mandag 26. mars 2012

Practical application for Keumgang Poomsae Part Four

This is the 4th part of a journey of disovery. Often when you try to discover and uncover the combative meaning of a Poomsae/Hyung/Tul/Kata/Form you jump from technique to technique or sequence to sequence. This is not possible when I have started doing this series the way I started. I explore one part of the form after another just as they appear when we perform Keumgang Poomsae. Before I started this series I wanted to just give some of my favorite applications to a few of the techniques/Sequences but then I decided I should challenge myself into comming up with applications for each and every move, and not only that, I should also come up with different applications to the moves that appear several times in the form.
This time I am going to continue where I left of: The next move in Keumgang Poomsae that is not yet explored from a combative viewpoint is the "large hinge" or "kheun doltzeogi ".

"kheun doltzeogi " is often mistaken as a "hook punch" by the vast majority of Taekwondo people, and though I have spoken out against label disease in the past this time I want to look at the label of the movement. If the originator(s) of Poomsae Keumgang wanted this to be a hook punch why not just call it Dollyeo Jirugi (translated as "round punch") or something simular? There is nothing in the label to imply this being inteded as a punch, allthough that is how it is treated by just about any Dojang in the world. The arm movement can easily be used as a hook punch, and a hook punch is a valid combat technique that should be in any Taekwondoin`s arsenal. BUT in the form we do the technique in a rather strange way, the stance does not really fit in, and if we are to believe that the oponent is at our side then the punching arm is a little to short. It does not cross our body but rather aligns with your oposite side. See the opening picture for the technique in question.

Now if we were to put the opponent directly infront of our center line the hook punch fitts better, and the stance as well. Now we have some weight transfer into the punch. So a close range hook punch is one application to the movement IF we change where the oppoent is normally placed (at our side) to our center line (directly in front of our body). What is the non punching hand doing in this application? It can be used for a great number of things:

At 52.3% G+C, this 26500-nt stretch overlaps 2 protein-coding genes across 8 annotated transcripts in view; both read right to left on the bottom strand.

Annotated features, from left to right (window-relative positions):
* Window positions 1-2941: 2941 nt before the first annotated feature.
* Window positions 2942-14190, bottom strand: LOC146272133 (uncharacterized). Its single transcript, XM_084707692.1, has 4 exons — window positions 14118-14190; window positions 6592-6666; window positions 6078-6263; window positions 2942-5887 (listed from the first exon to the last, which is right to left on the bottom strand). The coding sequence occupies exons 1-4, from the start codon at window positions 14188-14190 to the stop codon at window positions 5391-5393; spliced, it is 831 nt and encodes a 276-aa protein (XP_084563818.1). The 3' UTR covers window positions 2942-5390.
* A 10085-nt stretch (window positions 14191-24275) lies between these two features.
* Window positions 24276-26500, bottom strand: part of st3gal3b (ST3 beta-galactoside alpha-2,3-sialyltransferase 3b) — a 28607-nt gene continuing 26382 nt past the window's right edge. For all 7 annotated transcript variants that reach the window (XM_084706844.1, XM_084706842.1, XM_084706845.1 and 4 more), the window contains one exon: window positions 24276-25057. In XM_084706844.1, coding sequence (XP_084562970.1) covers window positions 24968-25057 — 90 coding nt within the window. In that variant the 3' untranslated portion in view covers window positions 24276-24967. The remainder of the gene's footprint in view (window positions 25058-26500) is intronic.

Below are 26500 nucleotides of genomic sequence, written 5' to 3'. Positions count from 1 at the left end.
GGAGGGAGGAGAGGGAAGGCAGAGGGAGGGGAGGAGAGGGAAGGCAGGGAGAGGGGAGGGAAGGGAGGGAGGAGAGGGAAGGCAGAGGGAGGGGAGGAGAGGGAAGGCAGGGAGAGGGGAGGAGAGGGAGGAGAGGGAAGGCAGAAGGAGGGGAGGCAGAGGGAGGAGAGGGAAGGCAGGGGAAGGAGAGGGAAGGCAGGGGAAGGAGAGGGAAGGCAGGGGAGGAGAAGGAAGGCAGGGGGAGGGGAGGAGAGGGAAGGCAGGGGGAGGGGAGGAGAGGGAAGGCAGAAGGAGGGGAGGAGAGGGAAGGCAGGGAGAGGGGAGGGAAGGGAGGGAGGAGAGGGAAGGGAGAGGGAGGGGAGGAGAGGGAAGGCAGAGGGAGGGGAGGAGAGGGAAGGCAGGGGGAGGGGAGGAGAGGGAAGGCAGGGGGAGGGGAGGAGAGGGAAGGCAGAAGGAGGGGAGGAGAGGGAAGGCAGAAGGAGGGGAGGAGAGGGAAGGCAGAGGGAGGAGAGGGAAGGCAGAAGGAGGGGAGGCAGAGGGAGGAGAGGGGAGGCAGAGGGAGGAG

• Clearing obstructions to our strike (e.g. an arm)
  • Pulling the opponent off balance.
  • Create more power by pulling the opponent into the strike.
  • Grasping the opponent to get a tactical feel of his movements and wherabouts. (This is more important than you would think in a close range situation)
  • Etc (this is just a few examples of the possibilities)
The movement also lends it self great for a choke. You stand behind the opponent and choke him with your "punching arm" by cutting the air supply to the opponent, while sinking down into the stance to become stable and get him into an unbalanced state, and the non striking (choking:-p ) hand is controlling the opponent or the opponents arm. Do not confuse "choke" with "strangle" as the choke puts pressure on the wind pipe to cut off air supply, while strangulation puts pressure on the side of the neck to cut off blood supply. The latter is considered faster and safer to the opponent, while the former is based more on the performers instinct (I find it more natural for once). This is of course a dangorus technique that should not be employed in free sparring.

There are two ways the "large hinge" movement appears in the form. One is done quite static (like in 00:23-00:24 in the video), while the other is done with a spinning motion (00:24-00:25). What on earth is the spinning movement for, and does it change the application of the "large hinge" movement? Here I will go out on a limb and say it is a hip throw.

You do need a little imagination here, and I wish I could find a better video. The throw itself follows the movement in the pattern quite well, but the entry is different than what I picture. In my head I see myself grabbing the opponents arm, stepping in, put my other arm around his body under his arm like in the video and turn, going into horse riding stance, bending at my waist, pulling my one hand to my hip and continuing with the "hook punch motion". This entry to the throw is picture perfect Keumgang Poomsae, the only difference is that we do not bend forward during Poomsae performance. I learned this throw with the entry I described earlier in Hapkido class in Korea.

The reason for not bending forward when we do Keumgang Poomsae if we are doing a throw is also maybe a little unconventional "wisdom".. One reason to do Poomsae is to develop "inner strength". Some are more focused on outer strength and other are more focused on "inner strength". Keumgang Poomsae can safely be put into a the category of inner strength developing form.

Key principles of Ki-training also known as ki-gong or Chi-gong or even Qi-gong is breathing deep abdominal breathing. In Keumgang Poomsae this is developed several times during excecution. Another key principle is to have all three energy centers of the body aligned. We have three centers in the body. Danjun (wich is about 5 cm under the navel and also our center of gravity), we have the solar plexus, and we have "the third eye" (slightly above eye level in the center of the eyes). When all these three are aligned you have a good posture to develop "Ki".

Training "inner strenght" through forms can be traced back a long way. One of the articles in the Okinawan Bubishi is about this very thing. It does not matter wether you believe in "ki" or not, what matters is that it was an integral part of the originator(s) of Keumgang Poomsae culture.

So quick recap: The movement "Large hinge" (often said to be a hook punch) in Keumgang Poomsae can be used as a hook punch, a choke, or a hipthrow.